Monday, June 22, 2009

Flyfishers plant trees

On February 14, 2009, seven members of the Sespe Fly Fishers in Ventura California met on the banks of the Ventura River just below the confluence of San Antonio Creek near Ojai, California. The objective was to plant 47 trees on the riverbank and adjacent area. The area is a restoration project named the Confluence Preserve under the management of the Ojai Valley Land Conservancy. This portion of the Preserve is a conservation easement on a private ranch. The flood of 2005 washed several acres of the ranch downstream. The Conservancy received grant funding to stabilize, restore, and protect the stream bank and remaining ranchland.

Some estimates indicate that prior to modern mans intervention and diversion of the natural water flow, the Ventura River watershed could have supported over 20,000 spawning steelhead. In more modern times, prior to ground water pumping and the installation of the Matilija and Casitas dams, the river had been home to an annual run of approximately 2,500 to 5,000 steelhead. Recent returns of the endangered Southern Steelhead are down to about 10 fish per year. The Ventura River is a targeted stream for steelhead recovery. Preserving and restoring the riparian zone of the river is vital to the steelhead recovery effort.

The Conservancy prepared the site by placing rock groins in the flat streambed overflow area, installed an irrigation system and mulched the site for weed control. What they needed were trees and planting labor.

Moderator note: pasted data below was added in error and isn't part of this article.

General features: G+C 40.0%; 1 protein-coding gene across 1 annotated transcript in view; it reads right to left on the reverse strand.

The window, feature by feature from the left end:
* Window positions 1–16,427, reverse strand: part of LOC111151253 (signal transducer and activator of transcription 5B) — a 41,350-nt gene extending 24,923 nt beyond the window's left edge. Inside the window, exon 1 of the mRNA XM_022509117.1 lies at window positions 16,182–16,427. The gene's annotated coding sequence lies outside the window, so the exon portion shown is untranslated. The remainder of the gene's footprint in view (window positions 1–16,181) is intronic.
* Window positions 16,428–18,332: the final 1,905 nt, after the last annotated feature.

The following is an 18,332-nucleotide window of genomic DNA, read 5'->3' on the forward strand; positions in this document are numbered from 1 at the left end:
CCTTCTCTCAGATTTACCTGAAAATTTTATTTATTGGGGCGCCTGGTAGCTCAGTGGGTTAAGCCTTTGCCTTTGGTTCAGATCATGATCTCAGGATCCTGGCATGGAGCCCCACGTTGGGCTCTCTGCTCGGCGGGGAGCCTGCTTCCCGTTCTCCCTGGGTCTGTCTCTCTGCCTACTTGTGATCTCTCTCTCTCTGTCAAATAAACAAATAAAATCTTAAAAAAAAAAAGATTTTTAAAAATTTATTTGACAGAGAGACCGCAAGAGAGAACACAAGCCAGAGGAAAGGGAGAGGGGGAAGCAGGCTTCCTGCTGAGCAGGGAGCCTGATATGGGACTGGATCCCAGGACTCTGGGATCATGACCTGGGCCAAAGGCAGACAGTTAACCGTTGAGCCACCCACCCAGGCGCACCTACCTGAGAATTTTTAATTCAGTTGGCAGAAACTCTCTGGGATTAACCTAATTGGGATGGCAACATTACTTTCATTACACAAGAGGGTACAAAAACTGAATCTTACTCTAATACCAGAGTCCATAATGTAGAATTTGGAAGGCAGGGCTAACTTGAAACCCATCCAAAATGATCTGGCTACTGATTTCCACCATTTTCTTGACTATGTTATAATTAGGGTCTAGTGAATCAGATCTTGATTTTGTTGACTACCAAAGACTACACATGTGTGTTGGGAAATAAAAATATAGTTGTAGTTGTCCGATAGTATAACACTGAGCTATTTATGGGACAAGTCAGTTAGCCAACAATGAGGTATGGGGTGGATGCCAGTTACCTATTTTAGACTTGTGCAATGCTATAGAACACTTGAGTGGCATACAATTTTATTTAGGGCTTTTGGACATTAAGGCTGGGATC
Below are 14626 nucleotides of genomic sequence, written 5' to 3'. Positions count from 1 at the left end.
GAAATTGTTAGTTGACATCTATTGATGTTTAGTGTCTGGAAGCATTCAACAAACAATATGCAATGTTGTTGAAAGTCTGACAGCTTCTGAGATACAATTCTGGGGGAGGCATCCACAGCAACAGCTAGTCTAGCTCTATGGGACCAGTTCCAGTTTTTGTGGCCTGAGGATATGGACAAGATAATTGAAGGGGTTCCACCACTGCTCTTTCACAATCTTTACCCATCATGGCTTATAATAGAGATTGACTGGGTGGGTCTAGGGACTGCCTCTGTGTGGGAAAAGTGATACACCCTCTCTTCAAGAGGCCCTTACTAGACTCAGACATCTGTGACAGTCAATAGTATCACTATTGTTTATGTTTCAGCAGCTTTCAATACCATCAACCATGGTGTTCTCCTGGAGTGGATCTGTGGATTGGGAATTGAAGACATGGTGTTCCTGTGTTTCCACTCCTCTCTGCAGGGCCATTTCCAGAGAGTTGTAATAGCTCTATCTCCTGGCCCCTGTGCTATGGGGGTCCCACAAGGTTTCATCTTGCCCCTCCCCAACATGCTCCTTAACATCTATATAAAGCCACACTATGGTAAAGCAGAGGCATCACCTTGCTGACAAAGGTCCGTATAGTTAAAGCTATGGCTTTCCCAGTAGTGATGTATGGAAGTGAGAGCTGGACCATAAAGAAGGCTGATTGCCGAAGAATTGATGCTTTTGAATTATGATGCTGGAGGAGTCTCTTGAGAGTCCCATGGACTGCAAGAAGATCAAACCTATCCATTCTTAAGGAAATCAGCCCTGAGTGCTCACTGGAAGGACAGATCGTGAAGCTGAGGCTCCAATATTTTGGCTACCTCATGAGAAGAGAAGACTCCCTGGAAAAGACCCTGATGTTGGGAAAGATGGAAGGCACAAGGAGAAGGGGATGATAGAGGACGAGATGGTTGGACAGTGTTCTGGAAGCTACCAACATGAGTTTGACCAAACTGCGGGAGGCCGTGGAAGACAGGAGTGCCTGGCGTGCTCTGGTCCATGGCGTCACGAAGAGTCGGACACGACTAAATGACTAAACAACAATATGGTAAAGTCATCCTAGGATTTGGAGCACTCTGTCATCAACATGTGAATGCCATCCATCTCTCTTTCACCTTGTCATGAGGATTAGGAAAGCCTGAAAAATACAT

. The Sespe Fly Fisher’s project had been in the planning stage for over a year. The club was looking for a meaningful way to express recognition of the commitment Yvon Chouinard, owner of Patagonia, has made to the club and the environment. Yvon’s efforts have a world-wide impact. Dennis Harper, the club’s Conservation Chairman along with Gary Bulla, the club’s Program Chairman researched the options for recognition of Yvon. A local area conservation project was ideal. They investigated several sites for a tree planting project. The club members provided the funds which had been donated for conservation efforts. Fifteen Sycamores, 15 Cottonwoods and 5 Coastal Live Oaks were purchased for the project. OVLC Program Manager Derek Poultney and Stevie Adams, the Ventura River Confluence Project Manager, provided guidance and coordination leading to a perfect wedding of the club’s desire and the Conservancy’s needs.